By CP Staff
By Olivia LaVecchia
By Chris Parker
By Jesse Marx
By John Baichtal
By Olivia LaVecchia
By Jesse Marx
By Olivia LaVecchia
Psychological operations may become the dominant operational and strategic weapon in the form of media/information intervention. Logic bombs and computer viruses, including latent viruses, may be used to disrupt civilian as well as military operations. Fourth-generation adversaries will be adept at manipulating the media to alter domestic and world opinion to the point where skillful use of psychological operations will sometimes preclude the commitment of combat forces. A major target will be the enemy population's support of its government and the war. Television news may become a more powerful operational weapon than armored divisions.
This kind of high-technology fourth-generation warfare may carry in it the seeds of nuclear destruction. Its effectiveness could rapidly eliminate the ability of a nuclear-armed opponent to wage war conventionally. Destruction or disruption of vital industrial capacities, political infrastructure, and social fabric, coupled with sudden shifts in the balance of power and concomitant emotions, could easily lead to escalation to nuclear weapons. This risk may deter fourth-generation warfare among nuclear-armed powers just as it deters major conventional warfare among them today.
A major caveat must be placed on the possibility of a technologically driven fourth generation, at least in the American context. Even if the technological state of the art permits a high-technology fourth generation, and this is not clearly the case, the technology itself must be translated into weapons that are effective in actual combat. At present, our research, development, and procurement process has great difficulty making this transition. It often produces weapons that incorporate high technology irrelevant in combat or too complex to work in the chaos of combat. Too many so-called "smart" weapons provide examples; in combat they are easy to counter, fail of their own complexity, or make impossible demands on their operators. The current American research, development, and procurement process may simply not be able to make the transition to a militarily effective fourth generation of weapons.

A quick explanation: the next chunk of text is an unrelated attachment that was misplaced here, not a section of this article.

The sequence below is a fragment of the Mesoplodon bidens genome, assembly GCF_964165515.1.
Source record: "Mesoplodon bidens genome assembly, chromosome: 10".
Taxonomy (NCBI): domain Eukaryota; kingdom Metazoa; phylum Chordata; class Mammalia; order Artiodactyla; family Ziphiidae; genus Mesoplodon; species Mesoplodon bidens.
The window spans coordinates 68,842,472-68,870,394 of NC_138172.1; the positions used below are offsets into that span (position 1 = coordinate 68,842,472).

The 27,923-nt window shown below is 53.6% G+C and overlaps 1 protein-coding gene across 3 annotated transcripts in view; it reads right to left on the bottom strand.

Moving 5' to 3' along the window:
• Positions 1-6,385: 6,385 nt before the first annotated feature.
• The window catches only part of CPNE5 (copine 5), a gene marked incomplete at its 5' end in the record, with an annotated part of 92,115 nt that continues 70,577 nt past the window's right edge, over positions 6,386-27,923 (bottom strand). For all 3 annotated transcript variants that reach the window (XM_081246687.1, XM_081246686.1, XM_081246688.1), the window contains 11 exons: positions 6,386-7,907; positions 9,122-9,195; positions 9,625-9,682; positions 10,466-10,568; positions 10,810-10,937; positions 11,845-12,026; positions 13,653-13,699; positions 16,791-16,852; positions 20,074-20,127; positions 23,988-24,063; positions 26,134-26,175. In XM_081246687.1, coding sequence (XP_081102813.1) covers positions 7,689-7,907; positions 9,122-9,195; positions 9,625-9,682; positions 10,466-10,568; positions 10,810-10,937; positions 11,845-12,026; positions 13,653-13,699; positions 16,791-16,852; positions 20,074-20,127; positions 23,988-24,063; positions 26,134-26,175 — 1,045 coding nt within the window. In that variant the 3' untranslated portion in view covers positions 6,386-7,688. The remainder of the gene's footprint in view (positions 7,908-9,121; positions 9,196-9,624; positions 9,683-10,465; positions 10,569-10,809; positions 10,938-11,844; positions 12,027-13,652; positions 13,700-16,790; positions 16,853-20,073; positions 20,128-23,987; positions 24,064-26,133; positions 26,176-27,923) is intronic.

A Potential Idea-Driven Fourth Generation
Technology was the primary driver of the second generation of warfare; ideas were the primary driver of the third. An idea-based fourth generation is also conceivable.
For about the last 500 years, the West has defined warfare. For a military to be effective it generally had to follow Western models. Because the West's strength is technology, it may tend to conceive of a fourth generation in technological terms.
However, the West no longer dominates the world. A fourth generation may emerge from non-Western cultural traditions, such as Islamic or Asiatic traditions. The fact that some non-Western areas, such as the Islamic world, are not strong in technology may lead them to develop a fourth generation through ideas rather than technology.
The genesis of an idea-based fourth generation may be visible in terrorism. This is not to say that terrorism is fourth-generation warfare, but rather that elements of it may be signs pointing toward a fourth generation.
Some elements in terrorism appear to reflect the previously noted "carryovers" from third-generation warfare. The more successful terrorists appear to operate on broad mission orders that carry down to the level of the individual terrorist. The "battlefield" is highly dispersed and includes the whole of the enemy's society. The terrorist lives almost completely off the land and the enemy. Terrorism is very much a matter of maneuver: the terrorist's firepower is small, and where and when he applies it is critical.
Two additional carryovers must be noted as they may be useful "signposts" pointing toward the fourth generation. The first is a component of collapsing the enemy. It is a shift in focus from the enemy's front to his rear. Terrorism must seek to collapse the enemy from within as it has little capability (at least at present) to inflict widespread destruction. First-generation warfare focused tactically and operationally (when operational art was practiced) on the enemy's front, his combat forces. Second generation warfare remained frontal tactically, but at least in Prussian practice it focused operationally on the enemy's rear through the emphasis on encirclement The third generation shifted the tactical as well as the operational focus to the enemy's rear. Terrorism takes this a major step further. It attempts to bypass the enemy's military entirely and strike directly at his homeland at civilian targets. Ideally, the enemy's military is simply irrelevant to the terrorist.
The second signpost is the way terrorism seeks to use the enemy's strength against him. This "judo" concept of warfare begins to manifest itself in the second generation, in the campaign and battle of encirclement. The enemy's fortresses, such as Metz and Sedan, became fatal traps. It was pushed further in the third generation where, on the defensive, one side often tries to let the other penetrate so his own momentum makes him less able to turn and deal with a counterstrike.
Terrorists use a free society's freedom and openness, its greatest strengths, against it. They can move freely within our society while actively working to subvert it. They use our democratic rights not only to penetrate but also to defend themselves. If we treat them within our laws, they gain many protections; if we simply shoot them down, the television news can easily make them appear to be the victims. Terrorists can effectively wage their form of warfare while being protected by the society they are attacking. If we are forced to set aside our own system of legal protections to deal with terrorists, the terrorists win another sort of victory.